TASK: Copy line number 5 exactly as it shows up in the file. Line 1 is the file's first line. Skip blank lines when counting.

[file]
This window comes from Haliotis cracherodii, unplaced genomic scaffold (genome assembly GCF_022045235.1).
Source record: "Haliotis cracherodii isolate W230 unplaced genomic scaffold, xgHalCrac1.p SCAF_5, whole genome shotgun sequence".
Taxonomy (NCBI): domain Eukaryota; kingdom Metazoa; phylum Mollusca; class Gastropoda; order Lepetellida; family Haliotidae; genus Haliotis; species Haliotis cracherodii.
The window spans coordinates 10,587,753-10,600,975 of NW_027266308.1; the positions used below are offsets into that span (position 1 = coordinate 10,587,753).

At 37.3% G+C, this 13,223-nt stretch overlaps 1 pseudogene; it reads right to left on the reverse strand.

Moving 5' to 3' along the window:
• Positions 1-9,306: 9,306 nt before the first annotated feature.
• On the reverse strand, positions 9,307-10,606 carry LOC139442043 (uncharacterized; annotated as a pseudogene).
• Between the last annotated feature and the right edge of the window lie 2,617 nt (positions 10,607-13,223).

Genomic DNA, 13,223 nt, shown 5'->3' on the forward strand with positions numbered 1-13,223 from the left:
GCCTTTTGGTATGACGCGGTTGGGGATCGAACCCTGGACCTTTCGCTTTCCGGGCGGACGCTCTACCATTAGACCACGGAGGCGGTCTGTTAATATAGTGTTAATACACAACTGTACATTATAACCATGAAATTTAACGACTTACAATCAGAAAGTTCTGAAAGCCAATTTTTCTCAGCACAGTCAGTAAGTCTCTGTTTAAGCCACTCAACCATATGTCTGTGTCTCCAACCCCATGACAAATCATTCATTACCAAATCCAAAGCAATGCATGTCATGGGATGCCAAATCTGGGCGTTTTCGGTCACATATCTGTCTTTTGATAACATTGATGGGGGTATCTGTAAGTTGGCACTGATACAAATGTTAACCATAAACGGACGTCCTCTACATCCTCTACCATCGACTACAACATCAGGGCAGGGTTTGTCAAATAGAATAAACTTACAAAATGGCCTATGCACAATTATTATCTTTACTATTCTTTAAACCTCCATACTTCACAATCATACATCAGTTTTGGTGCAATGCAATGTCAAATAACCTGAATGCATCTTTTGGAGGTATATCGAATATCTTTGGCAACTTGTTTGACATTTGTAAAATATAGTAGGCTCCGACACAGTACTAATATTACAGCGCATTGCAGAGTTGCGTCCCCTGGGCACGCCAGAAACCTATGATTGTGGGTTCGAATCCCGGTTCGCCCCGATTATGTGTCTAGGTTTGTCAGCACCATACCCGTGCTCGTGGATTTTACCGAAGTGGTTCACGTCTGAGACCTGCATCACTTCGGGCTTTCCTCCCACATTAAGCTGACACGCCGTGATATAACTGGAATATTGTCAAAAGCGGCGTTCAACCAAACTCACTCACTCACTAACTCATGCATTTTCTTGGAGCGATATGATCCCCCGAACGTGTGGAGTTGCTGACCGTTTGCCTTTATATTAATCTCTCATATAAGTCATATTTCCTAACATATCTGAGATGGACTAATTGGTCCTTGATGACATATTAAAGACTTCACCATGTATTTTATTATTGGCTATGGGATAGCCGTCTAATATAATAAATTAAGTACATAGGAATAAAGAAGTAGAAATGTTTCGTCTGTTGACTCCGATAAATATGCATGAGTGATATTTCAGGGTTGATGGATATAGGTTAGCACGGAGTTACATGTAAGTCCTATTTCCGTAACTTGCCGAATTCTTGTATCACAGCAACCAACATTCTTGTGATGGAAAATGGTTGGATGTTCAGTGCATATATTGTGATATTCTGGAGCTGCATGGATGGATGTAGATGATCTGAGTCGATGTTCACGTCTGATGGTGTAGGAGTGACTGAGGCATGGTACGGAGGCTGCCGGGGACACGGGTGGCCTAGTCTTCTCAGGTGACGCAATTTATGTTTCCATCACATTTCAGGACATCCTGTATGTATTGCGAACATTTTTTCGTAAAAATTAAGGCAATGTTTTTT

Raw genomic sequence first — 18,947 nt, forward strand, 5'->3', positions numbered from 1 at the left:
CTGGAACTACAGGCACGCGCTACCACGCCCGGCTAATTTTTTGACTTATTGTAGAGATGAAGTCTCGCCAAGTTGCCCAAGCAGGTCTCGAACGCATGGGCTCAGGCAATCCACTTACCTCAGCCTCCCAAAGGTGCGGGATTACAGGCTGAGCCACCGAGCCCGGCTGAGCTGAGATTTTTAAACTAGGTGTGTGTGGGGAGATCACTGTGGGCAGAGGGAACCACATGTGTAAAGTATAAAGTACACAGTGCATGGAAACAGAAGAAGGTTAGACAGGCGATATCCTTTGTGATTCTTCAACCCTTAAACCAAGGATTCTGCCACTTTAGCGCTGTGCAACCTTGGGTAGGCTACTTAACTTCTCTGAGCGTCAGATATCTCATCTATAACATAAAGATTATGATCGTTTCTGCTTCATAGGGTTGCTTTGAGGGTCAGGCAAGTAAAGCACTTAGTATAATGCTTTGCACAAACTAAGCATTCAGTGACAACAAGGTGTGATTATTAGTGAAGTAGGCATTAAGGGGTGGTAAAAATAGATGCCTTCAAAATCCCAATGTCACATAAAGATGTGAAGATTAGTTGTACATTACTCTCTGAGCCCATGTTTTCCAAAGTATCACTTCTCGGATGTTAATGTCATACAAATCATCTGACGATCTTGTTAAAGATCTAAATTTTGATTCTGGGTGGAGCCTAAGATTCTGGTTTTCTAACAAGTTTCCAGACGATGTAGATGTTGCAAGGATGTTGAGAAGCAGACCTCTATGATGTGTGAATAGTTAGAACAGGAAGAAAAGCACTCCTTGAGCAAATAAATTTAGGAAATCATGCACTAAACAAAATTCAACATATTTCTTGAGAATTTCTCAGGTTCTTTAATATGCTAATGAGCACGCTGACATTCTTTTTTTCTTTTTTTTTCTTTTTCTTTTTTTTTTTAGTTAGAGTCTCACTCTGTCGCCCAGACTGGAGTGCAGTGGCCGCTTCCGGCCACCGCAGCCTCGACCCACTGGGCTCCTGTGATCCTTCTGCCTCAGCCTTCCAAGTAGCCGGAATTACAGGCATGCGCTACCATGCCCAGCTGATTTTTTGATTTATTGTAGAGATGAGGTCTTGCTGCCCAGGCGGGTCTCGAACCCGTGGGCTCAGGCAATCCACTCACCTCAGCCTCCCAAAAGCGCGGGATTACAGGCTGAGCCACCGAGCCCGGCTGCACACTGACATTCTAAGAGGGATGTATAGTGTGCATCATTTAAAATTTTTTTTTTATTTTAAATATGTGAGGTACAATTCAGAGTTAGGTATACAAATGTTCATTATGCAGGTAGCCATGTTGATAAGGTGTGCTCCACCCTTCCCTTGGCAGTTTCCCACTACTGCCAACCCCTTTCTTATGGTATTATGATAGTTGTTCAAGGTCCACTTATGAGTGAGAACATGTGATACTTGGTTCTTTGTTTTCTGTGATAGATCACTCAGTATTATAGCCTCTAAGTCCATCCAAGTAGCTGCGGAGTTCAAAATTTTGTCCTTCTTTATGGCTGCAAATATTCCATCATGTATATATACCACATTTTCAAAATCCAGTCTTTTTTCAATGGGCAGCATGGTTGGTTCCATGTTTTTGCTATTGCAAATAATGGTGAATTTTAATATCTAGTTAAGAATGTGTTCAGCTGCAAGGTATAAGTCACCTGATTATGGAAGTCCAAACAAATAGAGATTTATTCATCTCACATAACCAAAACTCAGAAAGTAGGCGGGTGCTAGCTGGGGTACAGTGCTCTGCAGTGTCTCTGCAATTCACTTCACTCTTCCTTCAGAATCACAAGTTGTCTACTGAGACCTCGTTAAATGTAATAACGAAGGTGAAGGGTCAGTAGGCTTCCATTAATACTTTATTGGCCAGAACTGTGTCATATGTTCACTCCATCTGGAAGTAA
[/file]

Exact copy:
At 37.3% G+C, this 13,223-nt stretch overlaps 1 pseudogene; it reads right to left on the reverse strand.